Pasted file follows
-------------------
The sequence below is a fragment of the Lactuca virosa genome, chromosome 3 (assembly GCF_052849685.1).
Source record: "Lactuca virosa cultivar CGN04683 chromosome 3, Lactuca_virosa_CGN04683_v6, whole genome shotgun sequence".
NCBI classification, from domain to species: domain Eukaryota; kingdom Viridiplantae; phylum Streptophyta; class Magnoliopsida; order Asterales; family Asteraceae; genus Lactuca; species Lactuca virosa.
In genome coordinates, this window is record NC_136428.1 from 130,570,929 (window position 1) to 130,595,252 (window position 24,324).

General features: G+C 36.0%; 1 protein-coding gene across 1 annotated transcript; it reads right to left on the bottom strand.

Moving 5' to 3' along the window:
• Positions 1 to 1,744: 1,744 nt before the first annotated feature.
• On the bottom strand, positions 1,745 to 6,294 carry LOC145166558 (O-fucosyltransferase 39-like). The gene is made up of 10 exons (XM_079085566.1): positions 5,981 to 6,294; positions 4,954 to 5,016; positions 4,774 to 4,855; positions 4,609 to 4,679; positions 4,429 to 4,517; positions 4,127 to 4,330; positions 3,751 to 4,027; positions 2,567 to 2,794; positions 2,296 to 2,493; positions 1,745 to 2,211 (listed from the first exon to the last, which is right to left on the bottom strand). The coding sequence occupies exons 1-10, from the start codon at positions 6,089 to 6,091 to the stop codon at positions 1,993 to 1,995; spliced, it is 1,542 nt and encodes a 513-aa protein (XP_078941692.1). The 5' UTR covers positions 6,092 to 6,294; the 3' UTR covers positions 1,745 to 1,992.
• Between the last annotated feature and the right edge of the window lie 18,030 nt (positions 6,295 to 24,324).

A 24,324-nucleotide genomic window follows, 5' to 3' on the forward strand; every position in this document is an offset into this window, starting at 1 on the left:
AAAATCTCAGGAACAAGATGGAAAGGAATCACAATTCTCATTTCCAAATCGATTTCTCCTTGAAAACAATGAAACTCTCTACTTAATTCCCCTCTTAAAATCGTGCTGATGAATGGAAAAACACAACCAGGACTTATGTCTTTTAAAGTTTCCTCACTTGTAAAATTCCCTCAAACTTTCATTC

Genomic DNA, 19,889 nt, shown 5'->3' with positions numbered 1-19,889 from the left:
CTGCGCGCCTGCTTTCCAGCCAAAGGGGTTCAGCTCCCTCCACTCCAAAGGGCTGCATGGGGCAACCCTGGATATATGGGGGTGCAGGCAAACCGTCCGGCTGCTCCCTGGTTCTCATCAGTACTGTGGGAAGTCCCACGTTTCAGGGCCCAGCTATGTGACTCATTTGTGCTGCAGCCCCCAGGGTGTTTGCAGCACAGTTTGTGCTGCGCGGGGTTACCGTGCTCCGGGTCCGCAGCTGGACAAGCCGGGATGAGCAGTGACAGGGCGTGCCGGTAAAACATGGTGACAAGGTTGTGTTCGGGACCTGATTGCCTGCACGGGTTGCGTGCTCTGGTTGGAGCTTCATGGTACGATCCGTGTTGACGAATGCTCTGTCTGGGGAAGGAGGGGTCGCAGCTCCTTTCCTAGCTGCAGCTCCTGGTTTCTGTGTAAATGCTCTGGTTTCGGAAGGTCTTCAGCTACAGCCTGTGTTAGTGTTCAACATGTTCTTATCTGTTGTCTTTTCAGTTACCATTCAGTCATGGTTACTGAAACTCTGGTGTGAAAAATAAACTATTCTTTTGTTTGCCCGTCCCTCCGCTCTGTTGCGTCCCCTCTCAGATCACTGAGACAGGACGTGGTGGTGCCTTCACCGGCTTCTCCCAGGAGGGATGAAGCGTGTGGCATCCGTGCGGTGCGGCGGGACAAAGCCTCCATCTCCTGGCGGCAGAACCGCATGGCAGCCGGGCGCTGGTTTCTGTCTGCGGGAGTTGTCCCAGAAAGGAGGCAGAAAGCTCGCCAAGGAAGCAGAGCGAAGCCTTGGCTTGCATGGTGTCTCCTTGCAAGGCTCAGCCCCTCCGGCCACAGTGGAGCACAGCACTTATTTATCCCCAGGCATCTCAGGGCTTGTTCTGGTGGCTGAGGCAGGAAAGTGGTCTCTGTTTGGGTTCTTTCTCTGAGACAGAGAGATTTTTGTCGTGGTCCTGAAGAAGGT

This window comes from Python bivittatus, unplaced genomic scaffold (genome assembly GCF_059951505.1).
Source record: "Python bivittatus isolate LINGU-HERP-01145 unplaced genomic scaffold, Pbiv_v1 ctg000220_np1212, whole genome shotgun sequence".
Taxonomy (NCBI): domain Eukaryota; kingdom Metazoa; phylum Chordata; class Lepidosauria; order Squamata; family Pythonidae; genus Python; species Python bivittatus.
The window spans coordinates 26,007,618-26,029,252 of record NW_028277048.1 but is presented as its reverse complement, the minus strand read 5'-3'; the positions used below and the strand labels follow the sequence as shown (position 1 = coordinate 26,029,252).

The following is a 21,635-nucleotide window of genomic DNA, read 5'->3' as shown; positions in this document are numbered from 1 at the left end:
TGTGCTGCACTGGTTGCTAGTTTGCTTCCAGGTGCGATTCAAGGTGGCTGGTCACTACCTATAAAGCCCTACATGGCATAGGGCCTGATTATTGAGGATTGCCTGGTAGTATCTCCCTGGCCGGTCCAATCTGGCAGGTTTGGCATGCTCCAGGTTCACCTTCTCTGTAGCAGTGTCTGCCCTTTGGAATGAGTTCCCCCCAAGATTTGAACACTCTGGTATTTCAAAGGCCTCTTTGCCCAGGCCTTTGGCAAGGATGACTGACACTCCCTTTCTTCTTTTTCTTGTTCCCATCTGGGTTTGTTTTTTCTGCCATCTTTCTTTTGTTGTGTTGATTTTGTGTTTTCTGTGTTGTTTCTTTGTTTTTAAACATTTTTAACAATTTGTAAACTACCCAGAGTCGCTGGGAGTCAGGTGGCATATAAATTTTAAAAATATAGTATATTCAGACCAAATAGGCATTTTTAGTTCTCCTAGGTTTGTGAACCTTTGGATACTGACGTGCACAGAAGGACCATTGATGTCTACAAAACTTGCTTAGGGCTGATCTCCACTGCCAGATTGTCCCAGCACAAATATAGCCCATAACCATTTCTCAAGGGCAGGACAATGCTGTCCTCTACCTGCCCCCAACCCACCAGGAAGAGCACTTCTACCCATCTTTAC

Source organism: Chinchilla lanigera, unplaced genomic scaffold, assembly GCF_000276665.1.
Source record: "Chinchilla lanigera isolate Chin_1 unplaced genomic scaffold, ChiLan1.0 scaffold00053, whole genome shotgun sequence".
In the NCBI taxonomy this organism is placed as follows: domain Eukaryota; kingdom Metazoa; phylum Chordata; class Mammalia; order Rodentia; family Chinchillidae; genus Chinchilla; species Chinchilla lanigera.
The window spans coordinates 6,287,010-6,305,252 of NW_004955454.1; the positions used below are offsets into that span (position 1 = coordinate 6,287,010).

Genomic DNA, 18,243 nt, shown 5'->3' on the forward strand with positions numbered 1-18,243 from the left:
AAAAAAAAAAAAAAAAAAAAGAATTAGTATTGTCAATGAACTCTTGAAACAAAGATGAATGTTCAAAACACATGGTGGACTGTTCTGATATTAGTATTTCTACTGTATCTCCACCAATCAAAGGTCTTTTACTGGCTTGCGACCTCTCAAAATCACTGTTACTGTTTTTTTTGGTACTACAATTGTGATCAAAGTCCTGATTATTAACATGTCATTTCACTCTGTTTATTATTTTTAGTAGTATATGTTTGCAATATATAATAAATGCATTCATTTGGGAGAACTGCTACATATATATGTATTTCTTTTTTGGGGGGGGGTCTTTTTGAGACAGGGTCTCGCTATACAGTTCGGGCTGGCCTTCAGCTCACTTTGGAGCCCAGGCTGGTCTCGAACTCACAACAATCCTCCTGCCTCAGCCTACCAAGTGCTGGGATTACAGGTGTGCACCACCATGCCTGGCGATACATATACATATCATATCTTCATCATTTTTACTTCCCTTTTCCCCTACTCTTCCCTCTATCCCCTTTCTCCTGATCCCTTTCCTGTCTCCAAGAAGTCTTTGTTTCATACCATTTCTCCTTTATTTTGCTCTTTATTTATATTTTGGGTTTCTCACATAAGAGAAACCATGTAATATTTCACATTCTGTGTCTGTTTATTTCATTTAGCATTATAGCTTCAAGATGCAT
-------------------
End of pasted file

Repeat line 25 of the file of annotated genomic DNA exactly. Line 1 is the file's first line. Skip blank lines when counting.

AAAAAAAAAAAAAAAAAAAAGAATTAGTATTGTCAATGAACTCTTGAAACAAAGATGAATGTTCAAAACACATGGTGGACTGTTCTGATATTAGTATTTCTACTGTATCTCCACCAATCAAAGGTCTTTTACTGGCTTGCGACCTCTCAAAATCACTGTTACTGTTTTTTTTGGTACTACAATTGTGATCAAAGTCCTGATTATTAACATGTCATTTCACTCTGTTTATTATTTTTAGTAGTATATGTTTGCAATATATAATAAATGCATTCATTTGGGAGAACTGCTACATATATATGTATTTCTTTTTTGGGGGGGGGTCTTTTTGAGACAGGGTCTCGCTATACAGTTCGGGCTGGCCTTCAGCTCACTTTGGAGCCCAGGCTGGTCTCGAACTCACAACAATCCTCCTGCCTCAGCCTACCAAGTGCTGGGATTACAGGTGTGCACCACCATGCCTGGCGATACATATACATATCATATCTTCATCATTTTTACTTCCCTTTTCCCCTACTCTTCCCTCTATCCCCTTTCTCCTGATCCCTTTCCTGTCTCCAAGAAGTCTTTGTTTCATACCATTTCTCCTTTATTTTGCTCTTTATTTATATTTTGGGTTTCTCACATAAGAGAAACCATGTAATATTTCACATTCTGTGTCTGTTTATTTCATTTAGCATTATAGCTTCAAGATGCAT